jammu and kashmir and ladakh high court

Jammu and Kashmir and Ladakh High Court: While deciding the instant appeal wherein the Court had to determine that whether the husband was guilty of instigating or intentionally aiding the victim to commit suicide; the Bench of Rajesh Sekhri, J.*, opined that mere harassment of a wife by her husband or in-laws due to matrimonial discord or sarcastic remarks per se does not attract Section 306 of Ranbir Penal Code.

Background: In June 2008, the respondent’s wife was admitted in the hospital as a burn case. The victim’s statement was recorded wherein she revealed that she got married to the respondent about 2.5 years ago but was not blessed with any child. Therefore, she was putting up separately and was not living with her in-laws. During a telephonic conversation with the respondent, the victim requested him to come back but he refused and asked her to go from where she had come. This annoyed the victim and she doused herself in kerosene oil and set herself ablaze. The victim also stated in her statement that it was only her husband who was responsible and made her to take the extreme step to end her life. Subsequently, the victim was referred to another hospital, however, she succumbed on way to the hospital.

Based on the afore-stated statement, FIR for offences under Sections 306/498-A RPC was registered against the respondent. The matter reached the Trial Court wherein it was concluded that prosecution case is bad for want of substantive independent evidence and prosecution has failed to prove the abetment on the part of the respondent. The Trial Court observed that it was a case of suicide and therefore, respondent was acquitted of the charges.

Aggrieved with the afore-stated verdict, the instant appeal reached the Court.

Court’s Assessment: Perusing the trajectory of the case and the facts, the Court noted the delay in recording the statements of prosecution witnesses, however, investigating officer has not been examined by the prosecution, which is sufficient to dislodge the prosecution case.

Perusing the relevant provisions of Ranbir Penal Code (RPC), the Court noted that prosecution is obliged to prove intentional aid and active participation of the abettor. It was further noted that in a case of abetment to suicide, the entire matter possibly would be clothed in secrecy, thereby making it very difficult to collect direct evident. However, circumstances attending the case can be more significant than direct evidence by establishing culpability of the accused.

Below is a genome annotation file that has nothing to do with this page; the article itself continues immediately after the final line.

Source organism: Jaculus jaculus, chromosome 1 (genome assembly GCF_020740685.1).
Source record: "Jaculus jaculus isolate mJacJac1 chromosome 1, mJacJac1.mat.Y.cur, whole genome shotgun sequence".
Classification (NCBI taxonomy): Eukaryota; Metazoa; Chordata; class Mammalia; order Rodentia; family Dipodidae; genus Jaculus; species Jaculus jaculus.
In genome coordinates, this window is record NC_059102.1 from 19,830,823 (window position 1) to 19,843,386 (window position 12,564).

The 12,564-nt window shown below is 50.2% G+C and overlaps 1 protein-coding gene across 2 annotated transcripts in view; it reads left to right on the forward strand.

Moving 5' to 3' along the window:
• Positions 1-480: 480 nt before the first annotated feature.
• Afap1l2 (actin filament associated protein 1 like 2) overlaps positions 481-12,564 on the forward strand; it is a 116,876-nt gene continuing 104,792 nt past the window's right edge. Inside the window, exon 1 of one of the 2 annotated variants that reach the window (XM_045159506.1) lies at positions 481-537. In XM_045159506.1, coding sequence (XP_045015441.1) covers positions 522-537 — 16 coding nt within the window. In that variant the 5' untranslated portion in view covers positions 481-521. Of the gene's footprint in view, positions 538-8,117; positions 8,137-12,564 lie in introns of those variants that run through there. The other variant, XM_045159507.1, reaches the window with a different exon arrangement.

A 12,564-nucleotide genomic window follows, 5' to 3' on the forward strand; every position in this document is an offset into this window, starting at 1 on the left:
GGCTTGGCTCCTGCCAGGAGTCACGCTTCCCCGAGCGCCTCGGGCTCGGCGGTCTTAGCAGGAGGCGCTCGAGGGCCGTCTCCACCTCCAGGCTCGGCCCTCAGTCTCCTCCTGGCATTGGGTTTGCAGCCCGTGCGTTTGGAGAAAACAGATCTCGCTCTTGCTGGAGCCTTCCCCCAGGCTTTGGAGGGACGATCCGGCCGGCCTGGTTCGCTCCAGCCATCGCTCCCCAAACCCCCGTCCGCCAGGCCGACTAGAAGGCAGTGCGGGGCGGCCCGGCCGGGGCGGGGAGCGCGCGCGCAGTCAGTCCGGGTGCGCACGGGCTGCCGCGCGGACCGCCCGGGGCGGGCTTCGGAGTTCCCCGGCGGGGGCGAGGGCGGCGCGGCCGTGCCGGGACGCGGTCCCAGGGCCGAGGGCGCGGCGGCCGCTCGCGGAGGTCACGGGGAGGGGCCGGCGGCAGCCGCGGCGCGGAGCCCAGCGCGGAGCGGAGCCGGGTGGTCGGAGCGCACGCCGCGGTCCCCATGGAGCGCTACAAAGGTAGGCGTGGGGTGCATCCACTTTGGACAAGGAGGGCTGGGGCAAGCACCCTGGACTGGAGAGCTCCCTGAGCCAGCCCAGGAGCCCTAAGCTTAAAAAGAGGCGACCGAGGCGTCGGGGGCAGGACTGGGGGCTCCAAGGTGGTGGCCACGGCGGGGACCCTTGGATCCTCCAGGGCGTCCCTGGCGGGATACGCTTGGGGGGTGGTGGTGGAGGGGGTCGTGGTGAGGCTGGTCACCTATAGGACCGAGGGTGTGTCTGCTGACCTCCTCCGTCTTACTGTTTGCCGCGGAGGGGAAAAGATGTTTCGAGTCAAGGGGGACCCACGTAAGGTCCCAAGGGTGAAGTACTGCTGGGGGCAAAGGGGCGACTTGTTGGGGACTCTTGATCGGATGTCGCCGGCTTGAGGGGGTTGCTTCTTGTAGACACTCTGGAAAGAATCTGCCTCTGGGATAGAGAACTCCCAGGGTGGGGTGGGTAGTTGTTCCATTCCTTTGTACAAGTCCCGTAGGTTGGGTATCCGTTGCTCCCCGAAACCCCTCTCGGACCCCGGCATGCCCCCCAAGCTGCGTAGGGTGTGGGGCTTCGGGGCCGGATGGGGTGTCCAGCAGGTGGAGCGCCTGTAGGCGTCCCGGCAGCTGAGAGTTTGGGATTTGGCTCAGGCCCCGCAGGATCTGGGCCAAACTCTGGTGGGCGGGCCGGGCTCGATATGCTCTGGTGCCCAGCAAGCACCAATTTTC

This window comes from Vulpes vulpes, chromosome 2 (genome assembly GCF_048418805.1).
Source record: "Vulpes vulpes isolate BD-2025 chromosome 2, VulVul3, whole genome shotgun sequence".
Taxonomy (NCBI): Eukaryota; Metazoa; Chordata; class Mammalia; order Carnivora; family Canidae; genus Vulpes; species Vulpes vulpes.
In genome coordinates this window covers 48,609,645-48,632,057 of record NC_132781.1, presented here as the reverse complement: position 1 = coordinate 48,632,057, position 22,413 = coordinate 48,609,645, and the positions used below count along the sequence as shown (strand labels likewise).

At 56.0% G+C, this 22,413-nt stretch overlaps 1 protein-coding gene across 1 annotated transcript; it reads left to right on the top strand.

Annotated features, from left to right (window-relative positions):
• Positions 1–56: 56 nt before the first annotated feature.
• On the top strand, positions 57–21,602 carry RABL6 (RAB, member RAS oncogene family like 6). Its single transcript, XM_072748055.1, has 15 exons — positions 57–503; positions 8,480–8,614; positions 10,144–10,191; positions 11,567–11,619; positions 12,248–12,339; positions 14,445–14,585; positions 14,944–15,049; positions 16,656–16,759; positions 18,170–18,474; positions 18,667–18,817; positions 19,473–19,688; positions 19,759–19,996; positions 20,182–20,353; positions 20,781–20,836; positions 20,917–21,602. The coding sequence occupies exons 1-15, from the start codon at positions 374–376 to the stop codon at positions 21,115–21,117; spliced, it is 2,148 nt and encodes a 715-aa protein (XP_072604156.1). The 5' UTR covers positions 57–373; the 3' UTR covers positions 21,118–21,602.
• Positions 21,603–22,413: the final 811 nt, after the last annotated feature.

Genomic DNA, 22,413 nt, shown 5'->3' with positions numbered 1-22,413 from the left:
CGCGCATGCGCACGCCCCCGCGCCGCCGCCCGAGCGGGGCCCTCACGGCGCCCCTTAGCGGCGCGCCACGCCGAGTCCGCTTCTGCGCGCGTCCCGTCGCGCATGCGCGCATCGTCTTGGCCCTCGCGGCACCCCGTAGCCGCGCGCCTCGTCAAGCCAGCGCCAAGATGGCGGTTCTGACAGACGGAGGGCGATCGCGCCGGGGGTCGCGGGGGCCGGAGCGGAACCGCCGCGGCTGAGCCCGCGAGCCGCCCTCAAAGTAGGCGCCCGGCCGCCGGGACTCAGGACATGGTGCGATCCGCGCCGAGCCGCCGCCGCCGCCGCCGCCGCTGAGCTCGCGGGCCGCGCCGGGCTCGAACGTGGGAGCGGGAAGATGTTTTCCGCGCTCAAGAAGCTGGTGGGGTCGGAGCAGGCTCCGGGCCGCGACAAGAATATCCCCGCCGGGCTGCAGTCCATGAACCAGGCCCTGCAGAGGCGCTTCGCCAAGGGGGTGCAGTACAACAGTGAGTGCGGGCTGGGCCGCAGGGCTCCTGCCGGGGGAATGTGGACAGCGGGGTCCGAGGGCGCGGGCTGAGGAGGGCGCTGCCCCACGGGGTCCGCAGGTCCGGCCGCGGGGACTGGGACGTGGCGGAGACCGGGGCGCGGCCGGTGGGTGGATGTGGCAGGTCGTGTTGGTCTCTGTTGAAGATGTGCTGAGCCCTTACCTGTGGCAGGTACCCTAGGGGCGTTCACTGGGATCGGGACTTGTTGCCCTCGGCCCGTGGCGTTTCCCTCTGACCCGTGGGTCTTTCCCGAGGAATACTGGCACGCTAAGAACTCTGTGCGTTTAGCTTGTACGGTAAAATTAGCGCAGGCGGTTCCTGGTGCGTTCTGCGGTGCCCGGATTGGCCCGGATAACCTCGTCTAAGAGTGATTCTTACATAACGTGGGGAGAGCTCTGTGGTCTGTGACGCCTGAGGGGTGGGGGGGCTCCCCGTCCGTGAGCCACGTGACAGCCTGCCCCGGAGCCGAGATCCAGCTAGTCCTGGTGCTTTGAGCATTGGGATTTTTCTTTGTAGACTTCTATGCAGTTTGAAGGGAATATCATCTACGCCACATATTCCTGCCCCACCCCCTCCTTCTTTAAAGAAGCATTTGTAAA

The Court noted that in the instant case, the prosecution has relied heavily on the victim’s dying declaration wherein she had narrated the alleged instigating conversation with the respondent. The Court pointed out that it is evident from the utterance of the respondent that there was neither any intention on his part nor any positive act taken by him to instigate the victim or to aid her in the commission of suicide. “It appears that his intention was only to get rid of the victim and he could not have thought of any consequences that his wife would be go and commit suicide due to such utterances”. The ultimate decision to set herself ablaze, taken by the victim in the instant case cannot be said to have a direct nexus with the alleged acts committed by the respondent. Therefore, it cannot be said that the commission of suicide by the victim in the instant case was the proximate result of the words uttered by the respondent at the relevant point of time.

The Court also took note of statements made by independent witnesses where they stated that deceased victim was short tempered and that she set herself ablaze after becoming annoyed. The Court also took note that parents of the deceased victim presented a completely different story and tried to project the case as that of murder as against the prosecution’s assertion of the matter being of suicide.

The Court pointed out that there is no evidence or material on record from where an inference of respondent having abetted the commission of suicide by the deceased may be drawn. There is nothing on record to suggest that respondent ever intended or actively participated to abet the commission of suicide by the deceased.

The Court stated that deceased was hypersensitive to ordinary sullenness of matrimonial life. There may be various instances of matrimonial discord between husband and wife and at times wife being constantly taunted and subjected to sarcastic remarks in the house of her in-laws may be driven to commit suicide. However, such instances are normal wear and tear of a matrimonial life and per se do not attract the provisions of Section 306, RPC. The Court further stated that in matters such as the instant case, Courts must assess facts and circumstance of the case as also evidence adduced by the prosecution during the trial with care and circumspection in order to determine whether cruelty alleged to have been meted out to the wife in fact induced her to end her life by committing suicide.

With the afore-stated observations, the Court dismissed the appeal and upheld the impugned judgment of the Trial Court.

[State of J&K v. Tariq Hussain, 2023 SCC OnLine J&K 324, decided on 15-06-2023]

*Judgment delivered by Justice Rajesh Sekhri

Advocates who appeared in this case :

For Appellants- Dewakar Sharma, Dy. AG;

For Respondents- Sidhant Gupta, Advocate.

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